Man detained after ‘suspicious package’ sent to Covid vaccine factory

Clea Skopeliti
·2 min read
<p>Forensics teams were in attendance at the production plant in Wrexham</p> (REUTERS)

Forensics teams were in attendance at the production plant in Wrexham

(REUTERS)

Police have detained a man after a suspicious package was sent to a Covid-19 vaccine factory in north Wales.

Kent Police have arrested a 53-year-old man from Chatham on suspicion of sending the package. He remains in custody as enquiries continue.

The package is understood to have arrived at the production plant in Wrexham on Wednesday morning.

Police said pre-planned warrants took place at addresses in Luton Road and Chatham Hill on Thursday morning.

A spokesperson for Kent Police said: "A 53-year-old man from Chatham has been arrested on suspicion of sending the packages and remains in custody as enquiries continue.

"There is no evidence to suggest there is an ongoing threat."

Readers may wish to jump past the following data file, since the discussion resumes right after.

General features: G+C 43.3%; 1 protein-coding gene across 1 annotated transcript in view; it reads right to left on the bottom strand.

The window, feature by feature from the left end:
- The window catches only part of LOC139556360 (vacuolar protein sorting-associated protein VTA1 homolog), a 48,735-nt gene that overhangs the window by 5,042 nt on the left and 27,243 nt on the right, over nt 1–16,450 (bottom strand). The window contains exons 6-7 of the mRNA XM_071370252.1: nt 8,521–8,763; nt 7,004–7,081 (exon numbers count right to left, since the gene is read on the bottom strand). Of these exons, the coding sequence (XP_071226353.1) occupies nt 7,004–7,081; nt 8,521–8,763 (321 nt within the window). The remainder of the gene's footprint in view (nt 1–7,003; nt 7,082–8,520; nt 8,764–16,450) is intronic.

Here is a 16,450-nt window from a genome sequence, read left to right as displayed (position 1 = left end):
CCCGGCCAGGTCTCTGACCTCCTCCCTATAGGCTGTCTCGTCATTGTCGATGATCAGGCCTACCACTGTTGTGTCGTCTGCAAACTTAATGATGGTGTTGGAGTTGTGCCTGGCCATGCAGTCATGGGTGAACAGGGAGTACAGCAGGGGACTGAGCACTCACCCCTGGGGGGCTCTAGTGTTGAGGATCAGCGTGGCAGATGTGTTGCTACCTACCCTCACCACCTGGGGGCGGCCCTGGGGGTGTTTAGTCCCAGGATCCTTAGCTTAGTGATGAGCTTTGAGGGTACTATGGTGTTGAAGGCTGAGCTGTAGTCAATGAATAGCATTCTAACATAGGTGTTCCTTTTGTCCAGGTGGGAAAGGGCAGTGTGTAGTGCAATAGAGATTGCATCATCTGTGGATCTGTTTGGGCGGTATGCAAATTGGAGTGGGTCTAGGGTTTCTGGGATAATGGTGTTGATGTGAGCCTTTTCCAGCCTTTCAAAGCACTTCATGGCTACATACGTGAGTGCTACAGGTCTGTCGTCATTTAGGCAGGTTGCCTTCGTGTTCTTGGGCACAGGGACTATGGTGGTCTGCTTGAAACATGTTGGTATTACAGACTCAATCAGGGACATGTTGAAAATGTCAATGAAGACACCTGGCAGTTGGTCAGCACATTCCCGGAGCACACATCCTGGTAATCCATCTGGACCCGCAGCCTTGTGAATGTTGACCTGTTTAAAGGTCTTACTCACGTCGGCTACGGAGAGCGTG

The factory, which manufactures the AstraZeneca coronavirus vaccine, was partially evacuated on Wednesday following reports of a suspicious package.

Bomb disposal experts were in attendance and police set up a security cordon around the site, closing roads to all traffic.

The Wockhardt factory, which is housed in the Wrexham Industrial Estate, has been said to be able to produce an annual total of 300 million doses of the vaccine created at Oxford University.

North Wales Police reopened roads near the site just before 4.30pm on Wednesday, and workers were allowed back in to the plant. There were no reported injuries.

Wockhardt UK said in a statement: "This temporary suspension of manufacturing has in no way affected our production schedule and we are grateful to the authorities and experts for their swift response and resolution of the incident.”

The incident comes amid mounting tensions between AstraZeneca and the European Union over delays in the delivery of agreed doses.

Addressing rising anger in the bloc over delays to its supply of jabs, AstraZeneca’s chief executive Pascal Soriot said that “glitches” in supply to the bloc were the result of Brussels taking three months longer than London to sign an agreement with the company.

He confirmed that the UK would have the first claim on vaccines produced in the country. AstraZeneca is running two months behind schedule due to production issues at plants in the Netherlands and Belgium.

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